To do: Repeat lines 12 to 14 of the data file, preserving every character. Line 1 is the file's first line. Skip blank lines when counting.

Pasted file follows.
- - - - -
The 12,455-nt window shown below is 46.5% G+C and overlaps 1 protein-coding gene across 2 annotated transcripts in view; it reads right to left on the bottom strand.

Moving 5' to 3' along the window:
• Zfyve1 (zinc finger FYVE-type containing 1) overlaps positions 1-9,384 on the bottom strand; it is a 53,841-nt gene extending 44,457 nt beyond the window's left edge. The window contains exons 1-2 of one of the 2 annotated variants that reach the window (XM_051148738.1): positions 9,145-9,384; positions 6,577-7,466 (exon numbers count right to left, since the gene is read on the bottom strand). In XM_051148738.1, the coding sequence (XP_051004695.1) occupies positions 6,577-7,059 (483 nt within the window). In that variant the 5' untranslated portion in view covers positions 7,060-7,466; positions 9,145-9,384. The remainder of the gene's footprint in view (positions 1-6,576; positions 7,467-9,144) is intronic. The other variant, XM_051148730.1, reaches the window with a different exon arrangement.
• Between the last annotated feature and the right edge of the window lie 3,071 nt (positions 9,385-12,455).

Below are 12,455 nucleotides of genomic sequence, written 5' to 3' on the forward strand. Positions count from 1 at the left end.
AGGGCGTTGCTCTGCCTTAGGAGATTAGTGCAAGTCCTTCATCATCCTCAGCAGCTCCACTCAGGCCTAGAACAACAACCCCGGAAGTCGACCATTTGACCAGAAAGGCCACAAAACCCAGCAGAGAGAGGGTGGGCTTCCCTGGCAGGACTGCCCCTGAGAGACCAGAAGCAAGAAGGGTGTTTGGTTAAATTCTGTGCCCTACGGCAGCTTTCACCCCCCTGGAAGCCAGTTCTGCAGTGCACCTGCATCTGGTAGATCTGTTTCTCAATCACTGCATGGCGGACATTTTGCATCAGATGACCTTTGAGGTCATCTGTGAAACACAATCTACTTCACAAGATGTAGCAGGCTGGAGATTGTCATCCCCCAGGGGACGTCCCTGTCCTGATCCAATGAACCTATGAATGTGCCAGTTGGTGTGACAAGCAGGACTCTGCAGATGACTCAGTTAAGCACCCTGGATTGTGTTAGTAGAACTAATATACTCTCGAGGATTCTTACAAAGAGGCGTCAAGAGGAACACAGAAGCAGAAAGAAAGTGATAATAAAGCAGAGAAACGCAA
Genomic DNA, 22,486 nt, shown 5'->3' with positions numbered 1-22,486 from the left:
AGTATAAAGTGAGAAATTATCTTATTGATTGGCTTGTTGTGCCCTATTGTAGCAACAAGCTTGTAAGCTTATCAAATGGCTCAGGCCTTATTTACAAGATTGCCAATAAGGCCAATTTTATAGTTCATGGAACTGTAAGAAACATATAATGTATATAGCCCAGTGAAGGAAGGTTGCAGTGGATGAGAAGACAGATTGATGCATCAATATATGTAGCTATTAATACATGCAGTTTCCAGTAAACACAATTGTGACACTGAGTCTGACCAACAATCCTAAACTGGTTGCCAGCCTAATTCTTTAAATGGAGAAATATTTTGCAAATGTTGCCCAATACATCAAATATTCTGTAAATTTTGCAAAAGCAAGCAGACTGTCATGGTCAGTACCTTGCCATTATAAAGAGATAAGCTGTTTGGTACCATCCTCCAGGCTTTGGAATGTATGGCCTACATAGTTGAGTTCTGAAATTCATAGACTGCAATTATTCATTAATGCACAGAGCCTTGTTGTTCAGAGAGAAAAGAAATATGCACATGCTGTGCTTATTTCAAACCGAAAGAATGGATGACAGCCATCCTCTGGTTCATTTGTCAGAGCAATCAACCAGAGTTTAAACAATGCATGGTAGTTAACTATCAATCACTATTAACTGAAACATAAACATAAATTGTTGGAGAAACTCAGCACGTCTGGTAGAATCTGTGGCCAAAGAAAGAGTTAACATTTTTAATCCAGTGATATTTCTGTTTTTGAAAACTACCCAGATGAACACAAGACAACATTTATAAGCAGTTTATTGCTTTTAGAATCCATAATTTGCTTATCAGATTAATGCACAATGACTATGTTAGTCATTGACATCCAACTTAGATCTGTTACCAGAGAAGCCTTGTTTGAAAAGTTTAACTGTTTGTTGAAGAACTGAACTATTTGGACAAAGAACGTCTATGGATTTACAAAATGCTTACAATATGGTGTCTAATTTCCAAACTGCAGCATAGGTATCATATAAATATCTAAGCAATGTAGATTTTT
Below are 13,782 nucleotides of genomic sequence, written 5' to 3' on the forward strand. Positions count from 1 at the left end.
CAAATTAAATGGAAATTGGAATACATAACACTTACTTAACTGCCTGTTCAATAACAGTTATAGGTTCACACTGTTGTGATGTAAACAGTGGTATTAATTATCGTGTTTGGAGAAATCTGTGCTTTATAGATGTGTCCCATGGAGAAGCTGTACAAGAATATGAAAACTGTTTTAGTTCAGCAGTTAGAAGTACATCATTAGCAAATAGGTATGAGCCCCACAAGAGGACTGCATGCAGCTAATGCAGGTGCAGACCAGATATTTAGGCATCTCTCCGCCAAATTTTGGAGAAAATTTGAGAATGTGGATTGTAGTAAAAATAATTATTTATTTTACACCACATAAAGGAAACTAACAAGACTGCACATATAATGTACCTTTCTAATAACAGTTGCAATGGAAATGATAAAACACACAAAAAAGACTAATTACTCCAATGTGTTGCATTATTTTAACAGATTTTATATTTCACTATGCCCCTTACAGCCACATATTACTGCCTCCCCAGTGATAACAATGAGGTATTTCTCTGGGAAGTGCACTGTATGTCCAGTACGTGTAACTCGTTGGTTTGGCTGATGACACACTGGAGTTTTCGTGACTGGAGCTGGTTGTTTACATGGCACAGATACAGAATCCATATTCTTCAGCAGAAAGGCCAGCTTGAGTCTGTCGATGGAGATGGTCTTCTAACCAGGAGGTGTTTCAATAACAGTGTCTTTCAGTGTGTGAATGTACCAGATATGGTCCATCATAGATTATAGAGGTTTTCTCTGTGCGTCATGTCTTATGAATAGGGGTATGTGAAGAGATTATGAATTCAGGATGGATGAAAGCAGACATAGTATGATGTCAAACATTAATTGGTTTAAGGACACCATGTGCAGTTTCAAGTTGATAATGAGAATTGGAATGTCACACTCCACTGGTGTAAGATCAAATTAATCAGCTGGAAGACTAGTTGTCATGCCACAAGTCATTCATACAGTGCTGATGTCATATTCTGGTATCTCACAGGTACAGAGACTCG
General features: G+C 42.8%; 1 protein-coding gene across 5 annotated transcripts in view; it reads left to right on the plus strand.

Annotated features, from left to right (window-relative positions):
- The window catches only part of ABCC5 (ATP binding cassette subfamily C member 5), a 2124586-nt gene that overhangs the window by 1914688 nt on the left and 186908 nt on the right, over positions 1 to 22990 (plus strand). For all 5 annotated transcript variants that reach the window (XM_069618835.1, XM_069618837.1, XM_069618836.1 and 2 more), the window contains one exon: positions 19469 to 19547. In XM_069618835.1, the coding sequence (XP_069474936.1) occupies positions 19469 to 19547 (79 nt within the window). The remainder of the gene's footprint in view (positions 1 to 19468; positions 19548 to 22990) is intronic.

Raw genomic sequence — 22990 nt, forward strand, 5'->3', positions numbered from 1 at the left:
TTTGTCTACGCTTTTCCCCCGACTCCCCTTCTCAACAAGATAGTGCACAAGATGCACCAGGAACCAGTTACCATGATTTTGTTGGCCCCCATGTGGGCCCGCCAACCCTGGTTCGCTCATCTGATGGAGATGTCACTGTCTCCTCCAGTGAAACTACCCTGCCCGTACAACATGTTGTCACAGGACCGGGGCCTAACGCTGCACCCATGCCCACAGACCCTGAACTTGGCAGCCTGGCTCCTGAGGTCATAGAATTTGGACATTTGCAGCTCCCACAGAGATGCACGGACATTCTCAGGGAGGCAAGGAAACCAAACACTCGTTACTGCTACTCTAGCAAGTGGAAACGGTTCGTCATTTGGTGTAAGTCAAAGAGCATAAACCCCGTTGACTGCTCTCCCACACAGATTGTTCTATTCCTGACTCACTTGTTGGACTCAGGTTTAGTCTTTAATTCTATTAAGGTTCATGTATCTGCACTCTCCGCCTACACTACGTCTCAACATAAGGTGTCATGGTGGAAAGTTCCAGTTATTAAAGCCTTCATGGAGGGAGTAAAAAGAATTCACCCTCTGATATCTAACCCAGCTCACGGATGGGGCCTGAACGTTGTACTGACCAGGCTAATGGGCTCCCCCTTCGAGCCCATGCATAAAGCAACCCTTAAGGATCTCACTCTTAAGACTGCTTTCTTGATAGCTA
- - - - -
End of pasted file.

Annotated features, from left to right (window-relative positions):
- The window catches only part of ABCC5 (ATP binding cassette subfamily C member 5), a 2124586-nt gene that overhangs the window by 1914688 nt on the left and 186908 nt on the right, over positions 1 to 22990 (plus strand). For all 5 annotated transcript variants that reach the window (XM_069618835.1, XM_069618837.1, XM_069618836.1 and 2 more), the window contains one exon: positions 19469 to 19547. In XM_069618835.1, the coding sequence (XP_069474936.1) occupies positions 19469 to 19547 (79 nt within the window). The remainder of the gene's footprint in view (positions 1 to 19468; positions 19548 to 22990) is intronic.

Raw genomic sequence — 22990 nt, forward strand, 5'->3', positions numbered from 1 at the left: